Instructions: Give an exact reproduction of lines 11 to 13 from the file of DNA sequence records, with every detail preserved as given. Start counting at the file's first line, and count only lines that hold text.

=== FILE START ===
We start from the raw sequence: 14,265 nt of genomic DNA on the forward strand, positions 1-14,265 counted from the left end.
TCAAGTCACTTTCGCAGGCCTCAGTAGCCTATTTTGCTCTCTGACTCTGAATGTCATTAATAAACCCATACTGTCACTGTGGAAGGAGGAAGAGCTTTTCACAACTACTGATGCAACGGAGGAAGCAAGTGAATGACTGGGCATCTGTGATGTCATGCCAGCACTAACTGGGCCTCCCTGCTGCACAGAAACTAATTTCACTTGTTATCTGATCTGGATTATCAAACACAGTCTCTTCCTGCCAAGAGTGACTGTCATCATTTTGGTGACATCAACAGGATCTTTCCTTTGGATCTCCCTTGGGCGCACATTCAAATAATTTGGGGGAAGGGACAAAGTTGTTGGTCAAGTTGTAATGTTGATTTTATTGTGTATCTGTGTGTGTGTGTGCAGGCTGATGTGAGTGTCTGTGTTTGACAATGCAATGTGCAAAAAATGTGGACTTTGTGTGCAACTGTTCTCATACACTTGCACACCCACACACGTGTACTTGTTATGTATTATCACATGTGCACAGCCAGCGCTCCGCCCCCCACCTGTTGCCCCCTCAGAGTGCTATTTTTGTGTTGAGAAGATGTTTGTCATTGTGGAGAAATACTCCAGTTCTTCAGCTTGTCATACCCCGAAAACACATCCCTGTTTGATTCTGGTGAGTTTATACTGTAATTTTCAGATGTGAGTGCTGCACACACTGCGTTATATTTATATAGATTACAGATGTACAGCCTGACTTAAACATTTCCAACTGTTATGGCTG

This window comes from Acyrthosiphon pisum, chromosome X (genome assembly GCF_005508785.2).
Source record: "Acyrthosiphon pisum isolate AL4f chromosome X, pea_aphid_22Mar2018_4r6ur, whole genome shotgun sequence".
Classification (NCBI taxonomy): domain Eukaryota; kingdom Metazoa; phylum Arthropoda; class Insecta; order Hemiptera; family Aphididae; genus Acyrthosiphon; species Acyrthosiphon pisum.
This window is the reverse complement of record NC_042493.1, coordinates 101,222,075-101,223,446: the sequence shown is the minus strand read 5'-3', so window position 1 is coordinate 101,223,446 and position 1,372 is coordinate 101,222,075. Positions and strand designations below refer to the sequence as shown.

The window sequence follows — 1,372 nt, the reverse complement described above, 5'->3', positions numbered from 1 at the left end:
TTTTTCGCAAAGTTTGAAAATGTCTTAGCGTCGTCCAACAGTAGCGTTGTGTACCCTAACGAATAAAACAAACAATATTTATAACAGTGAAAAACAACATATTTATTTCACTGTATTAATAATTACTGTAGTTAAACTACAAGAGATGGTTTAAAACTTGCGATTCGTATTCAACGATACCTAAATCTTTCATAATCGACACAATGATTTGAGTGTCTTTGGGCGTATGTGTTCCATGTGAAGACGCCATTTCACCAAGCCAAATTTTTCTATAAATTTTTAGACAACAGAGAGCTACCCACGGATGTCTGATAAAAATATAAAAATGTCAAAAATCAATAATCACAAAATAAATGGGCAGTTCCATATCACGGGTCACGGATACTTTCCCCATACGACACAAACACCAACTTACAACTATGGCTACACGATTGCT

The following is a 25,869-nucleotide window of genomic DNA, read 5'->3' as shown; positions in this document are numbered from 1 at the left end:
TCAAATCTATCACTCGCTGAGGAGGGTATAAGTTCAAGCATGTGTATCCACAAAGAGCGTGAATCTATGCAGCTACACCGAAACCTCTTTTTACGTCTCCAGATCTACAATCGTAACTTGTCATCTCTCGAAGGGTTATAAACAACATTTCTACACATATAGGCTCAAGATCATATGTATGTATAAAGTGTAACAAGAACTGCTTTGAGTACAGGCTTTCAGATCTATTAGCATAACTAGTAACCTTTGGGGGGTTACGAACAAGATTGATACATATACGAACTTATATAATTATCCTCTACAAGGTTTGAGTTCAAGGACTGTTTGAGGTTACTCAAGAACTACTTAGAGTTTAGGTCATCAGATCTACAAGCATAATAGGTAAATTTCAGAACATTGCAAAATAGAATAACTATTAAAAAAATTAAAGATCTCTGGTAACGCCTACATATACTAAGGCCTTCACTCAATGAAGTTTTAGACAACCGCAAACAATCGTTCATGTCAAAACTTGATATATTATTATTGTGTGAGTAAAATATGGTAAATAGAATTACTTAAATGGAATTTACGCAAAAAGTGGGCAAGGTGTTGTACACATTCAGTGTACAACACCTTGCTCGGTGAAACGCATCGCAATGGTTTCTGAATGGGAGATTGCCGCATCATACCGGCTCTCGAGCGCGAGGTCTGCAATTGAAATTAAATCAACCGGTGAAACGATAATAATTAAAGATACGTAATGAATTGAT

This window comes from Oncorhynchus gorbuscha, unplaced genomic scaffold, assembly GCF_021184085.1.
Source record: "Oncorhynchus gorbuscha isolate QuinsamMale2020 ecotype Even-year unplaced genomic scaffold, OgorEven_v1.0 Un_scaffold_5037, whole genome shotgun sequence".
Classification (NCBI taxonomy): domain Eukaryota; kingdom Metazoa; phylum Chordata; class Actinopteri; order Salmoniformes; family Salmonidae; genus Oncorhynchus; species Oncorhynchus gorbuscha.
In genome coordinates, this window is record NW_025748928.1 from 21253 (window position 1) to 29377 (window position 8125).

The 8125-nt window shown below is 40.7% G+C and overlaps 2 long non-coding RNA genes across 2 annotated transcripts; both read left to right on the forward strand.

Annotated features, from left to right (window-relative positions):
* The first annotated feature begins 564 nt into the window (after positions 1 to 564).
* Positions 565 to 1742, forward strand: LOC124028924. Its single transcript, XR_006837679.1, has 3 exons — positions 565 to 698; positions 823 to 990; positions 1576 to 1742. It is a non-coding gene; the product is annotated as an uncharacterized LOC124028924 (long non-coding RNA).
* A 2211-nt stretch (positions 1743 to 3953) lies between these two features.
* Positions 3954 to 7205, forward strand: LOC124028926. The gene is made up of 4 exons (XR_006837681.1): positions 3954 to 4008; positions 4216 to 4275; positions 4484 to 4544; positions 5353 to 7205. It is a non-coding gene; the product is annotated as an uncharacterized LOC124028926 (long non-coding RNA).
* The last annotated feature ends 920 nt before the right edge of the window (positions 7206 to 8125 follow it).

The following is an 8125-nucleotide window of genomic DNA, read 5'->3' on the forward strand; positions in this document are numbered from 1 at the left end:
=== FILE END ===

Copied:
This window comes from Oncorhynchus gorbuscha, unplaced genomic scaffold, assembly GCF_021184085.1.
Source record: "Oncorhynchus gorbuscha isolate QuinsamMale2020 ecotype Even-year unplaced genomic scaffold, OgorEven_v1.0 Un_scaffold_5037, whole genome shotgun sequence".
Classification (NCBI taxonomy): domain Eukaryota; kingdom Metazoa; phylum Chordata; class Actinopteri; order Salmoniformes; family Salmonidae; genus Oncorhynchus; species Oncorhynchus gorbuscha.